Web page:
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    Latest Topics

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    What type of film adaptations ensure that William Shakespeare's works will continue to resonate with future film viewers?

    Analyze the different types of film adaptations of Shakespeare’s plays. Which type will ensure that audiences will continue to connect with his plays, written 400 years ago? Some films like Olivier’s portrayal of Hamlet are essentially filmed plays. Others, such as last year’s Macbeth (with Michael Fassbinder) are dramatized faithful renditions while 1996’s Romeo and Juliet (by Baz Luhrmann) modernizes the setting and employs popular young ‘movie stars’ (Leonardo DiCaprio and Clare Danes).

    • Interesting topic. I think to some degree, all forms of adaptations have been successful, because there is audience for all. It also depends on the promotion and market of the genre. I myself love the original Romeo and Juliet adaptation but the modernized version starring Leonardo DiCaprio give it a new twist and a new fan base, Leo's fans. He has a large fan base, thus making his movies, anything they maybe attractive. But let us not forget that those who have to read the original plays or not familiar with the form of English spoken, still had trouble relating to the movie. – Nilab Ferozan 4 years ago
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    • Shakespeare's history plays will continue to resonate with the struggles for power. – Jeffery Moser 4 years ago
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    Latest Comments

    I think that the author raises some legitimate issues but fail to make two crucial points. Diegetic sound, the source of which is known to the film’s characters, is employed to authenticate a film’s time, place, and genre. We know from the compilation score of southern rock that Linklater uses in Dazed and Confused that it is set in the 70s in small town America and that it is film about teen culture. Non-diegetic sound is mostly used to create mood and atmosphere as when music swells at times of great excitement or plays lightly in the background of a romantic rendezvous.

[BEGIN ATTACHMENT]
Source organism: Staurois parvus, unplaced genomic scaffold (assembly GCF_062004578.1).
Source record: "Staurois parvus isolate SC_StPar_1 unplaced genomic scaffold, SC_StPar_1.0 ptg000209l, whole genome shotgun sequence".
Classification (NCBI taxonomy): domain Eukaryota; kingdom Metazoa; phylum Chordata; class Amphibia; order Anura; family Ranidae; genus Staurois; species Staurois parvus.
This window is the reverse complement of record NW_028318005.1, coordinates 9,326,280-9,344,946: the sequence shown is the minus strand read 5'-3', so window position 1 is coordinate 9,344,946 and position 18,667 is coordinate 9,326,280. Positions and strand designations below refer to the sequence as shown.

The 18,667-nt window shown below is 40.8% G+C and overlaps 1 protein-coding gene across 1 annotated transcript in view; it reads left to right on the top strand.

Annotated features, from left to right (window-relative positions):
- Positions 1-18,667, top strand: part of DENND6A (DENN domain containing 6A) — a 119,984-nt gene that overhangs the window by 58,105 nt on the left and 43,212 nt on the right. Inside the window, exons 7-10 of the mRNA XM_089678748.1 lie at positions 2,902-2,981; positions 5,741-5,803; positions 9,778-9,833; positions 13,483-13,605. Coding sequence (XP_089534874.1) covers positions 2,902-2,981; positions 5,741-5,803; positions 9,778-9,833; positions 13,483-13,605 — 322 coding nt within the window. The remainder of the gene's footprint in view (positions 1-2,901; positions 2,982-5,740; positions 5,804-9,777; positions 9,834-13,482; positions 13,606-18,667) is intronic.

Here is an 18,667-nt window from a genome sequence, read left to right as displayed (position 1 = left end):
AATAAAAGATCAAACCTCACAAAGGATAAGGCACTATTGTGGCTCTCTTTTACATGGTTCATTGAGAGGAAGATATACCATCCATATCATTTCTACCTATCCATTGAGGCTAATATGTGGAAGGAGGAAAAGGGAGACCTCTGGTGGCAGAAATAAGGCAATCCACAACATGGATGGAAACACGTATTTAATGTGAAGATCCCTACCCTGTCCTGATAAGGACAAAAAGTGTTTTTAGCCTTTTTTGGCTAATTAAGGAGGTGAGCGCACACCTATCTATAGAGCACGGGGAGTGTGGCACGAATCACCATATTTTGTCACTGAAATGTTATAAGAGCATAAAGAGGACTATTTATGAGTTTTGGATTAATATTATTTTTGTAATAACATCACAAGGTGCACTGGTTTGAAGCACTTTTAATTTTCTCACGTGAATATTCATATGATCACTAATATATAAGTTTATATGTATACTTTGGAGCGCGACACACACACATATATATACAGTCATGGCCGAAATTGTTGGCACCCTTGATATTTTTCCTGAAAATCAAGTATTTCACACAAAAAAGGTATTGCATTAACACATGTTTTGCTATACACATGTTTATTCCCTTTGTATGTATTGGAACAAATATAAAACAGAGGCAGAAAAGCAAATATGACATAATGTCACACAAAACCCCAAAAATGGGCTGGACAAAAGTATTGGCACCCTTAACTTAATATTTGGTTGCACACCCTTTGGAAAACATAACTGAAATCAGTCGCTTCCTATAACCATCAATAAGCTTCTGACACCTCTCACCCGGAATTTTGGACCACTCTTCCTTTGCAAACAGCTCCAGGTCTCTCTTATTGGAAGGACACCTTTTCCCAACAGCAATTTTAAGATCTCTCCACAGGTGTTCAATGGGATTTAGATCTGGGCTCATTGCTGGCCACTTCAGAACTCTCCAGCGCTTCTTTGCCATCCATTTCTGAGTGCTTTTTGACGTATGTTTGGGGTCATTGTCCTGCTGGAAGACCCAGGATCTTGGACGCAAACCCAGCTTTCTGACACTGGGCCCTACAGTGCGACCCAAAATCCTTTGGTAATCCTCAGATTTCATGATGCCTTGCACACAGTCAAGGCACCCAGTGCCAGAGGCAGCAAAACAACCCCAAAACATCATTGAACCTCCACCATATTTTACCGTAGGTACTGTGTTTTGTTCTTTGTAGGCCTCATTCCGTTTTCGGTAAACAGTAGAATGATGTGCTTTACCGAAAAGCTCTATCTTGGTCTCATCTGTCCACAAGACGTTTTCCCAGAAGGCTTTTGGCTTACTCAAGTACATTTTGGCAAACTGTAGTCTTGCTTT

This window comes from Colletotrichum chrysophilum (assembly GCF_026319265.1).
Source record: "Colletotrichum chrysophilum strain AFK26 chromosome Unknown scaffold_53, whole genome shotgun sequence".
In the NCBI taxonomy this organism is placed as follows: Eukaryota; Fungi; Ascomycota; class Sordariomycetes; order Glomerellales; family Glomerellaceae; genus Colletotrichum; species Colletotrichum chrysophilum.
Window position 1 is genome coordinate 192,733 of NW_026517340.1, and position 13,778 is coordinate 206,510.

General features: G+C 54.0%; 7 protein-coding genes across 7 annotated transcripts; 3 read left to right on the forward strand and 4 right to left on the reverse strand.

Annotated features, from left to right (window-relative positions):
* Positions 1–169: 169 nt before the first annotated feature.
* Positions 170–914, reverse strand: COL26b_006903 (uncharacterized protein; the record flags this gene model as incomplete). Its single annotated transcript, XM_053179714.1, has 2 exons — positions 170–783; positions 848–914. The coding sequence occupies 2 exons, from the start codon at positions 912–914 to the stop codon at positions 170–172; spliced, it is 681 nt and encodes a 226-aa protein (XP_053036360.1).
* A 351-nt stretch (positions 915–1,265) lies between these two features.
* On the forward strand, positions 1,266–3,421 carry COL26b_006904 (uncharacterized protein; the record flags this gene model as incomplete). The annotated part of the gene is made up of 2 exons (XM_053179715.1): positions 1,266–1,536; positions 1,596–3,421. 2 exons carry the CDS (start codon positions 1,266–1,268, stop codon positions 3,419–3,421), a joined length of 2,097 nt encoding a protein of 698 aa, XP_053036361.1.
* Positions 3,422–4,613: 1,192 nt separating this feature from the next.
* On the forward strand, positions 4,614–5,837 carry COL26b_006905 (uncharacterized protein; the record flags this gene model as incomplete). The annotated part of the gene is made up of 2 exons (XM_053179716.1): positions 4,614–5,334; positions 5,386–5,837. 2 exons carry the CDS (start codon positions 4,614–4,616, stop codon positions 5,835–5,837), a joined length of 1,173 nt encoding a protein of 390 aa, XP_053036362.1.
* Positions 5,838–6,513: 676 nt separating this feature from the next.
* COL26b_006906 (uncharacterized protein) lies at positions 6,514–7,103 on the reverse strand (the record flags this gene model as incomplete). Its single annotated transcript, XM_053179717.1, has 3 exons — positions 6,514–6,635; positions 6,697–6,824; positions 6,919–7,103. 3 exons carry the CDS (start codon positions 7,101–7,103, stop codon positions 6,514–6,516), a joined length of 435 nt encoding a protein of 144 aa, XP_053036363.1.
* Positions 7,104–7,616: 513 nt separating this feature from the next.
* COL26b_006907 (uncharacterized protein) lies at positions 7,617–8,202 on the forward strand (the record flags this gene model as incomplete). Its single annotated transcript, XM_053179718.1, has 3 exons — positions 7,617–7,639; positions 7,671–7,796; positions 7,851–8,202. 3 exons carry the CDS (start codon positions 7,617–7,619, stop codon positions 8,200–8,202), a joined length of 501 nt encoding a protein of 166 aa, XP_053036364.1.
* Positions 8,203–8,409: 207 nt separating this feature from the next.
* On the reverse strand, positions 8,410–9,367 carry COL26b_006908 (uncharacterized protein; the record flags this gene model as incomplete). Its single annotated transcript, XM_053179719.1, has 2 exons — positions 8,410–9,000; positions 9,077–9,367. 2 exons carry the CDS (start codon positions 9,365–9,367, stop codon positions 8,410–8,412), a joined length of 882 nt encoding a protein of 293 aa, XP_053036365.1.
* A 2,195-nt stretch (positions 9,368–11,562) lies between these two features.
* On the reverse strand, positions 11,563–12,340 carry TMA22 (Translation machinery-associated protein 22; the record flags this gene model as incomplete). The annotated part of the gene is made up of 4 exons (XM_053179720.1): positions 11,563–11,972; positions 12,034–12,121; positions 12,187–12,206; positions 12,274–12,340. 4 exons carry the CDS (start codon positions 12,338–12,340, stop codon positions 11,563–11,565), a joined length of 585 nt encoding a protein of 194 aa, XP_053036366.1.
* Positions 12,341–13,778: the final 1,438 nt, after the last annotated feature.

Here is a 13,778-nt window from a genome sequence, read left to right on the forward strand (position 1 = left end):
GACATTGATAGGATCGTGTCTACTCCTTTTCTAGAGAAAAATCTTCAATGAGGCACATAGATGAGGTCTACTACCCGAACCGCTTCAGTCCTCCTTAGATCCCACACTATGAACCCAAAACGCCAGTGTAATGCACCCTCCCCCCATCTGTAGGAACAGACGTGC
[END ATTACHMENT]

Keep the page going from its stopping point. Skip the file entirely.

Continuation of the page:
Importance of Diegetic and Non-Diegetic Sounds in Film

    The problem with Hail Caesar! is best summed up as, ‘not funny’. The Coens are at their best when they deal within the darkness of life (Blood Simple, No Country For Old Men, A Serious Man). When they try to go for the easy laughs as in Hail Caesar! it just doesn’t work. I think it was DeMille who said if you want to send a message call Western Union, otherwise stick to doing something that will entertain. Many directors have subverted this notion and successfully ‘sent a message’ and entertained but the Coens missed it it with Hail Caesar!

    Reviving Hail, Caesar!

    Love and Mercy is a wonderful example that focuses on not an individual’s lifetime but the significant events of that lifetime and does so without devolving into sentimentality. Further examples of strong biopics might be Experimenter (based on Stanley Milgram) and The Social Network (based on Mark Zuckerberg).

    The New Wave of Biopics

    There is no mention of the main function of diegetic sound in this article. It is employed to establish a sense of realism. We hear the sound the raptors make and accept their existence as real. Non-diegetic sound, third person narration or music, establishes an objective point of view as in One Week or a particular atmosphere.

    Importance of Diegetic and Non-Diegetic Sounds in Film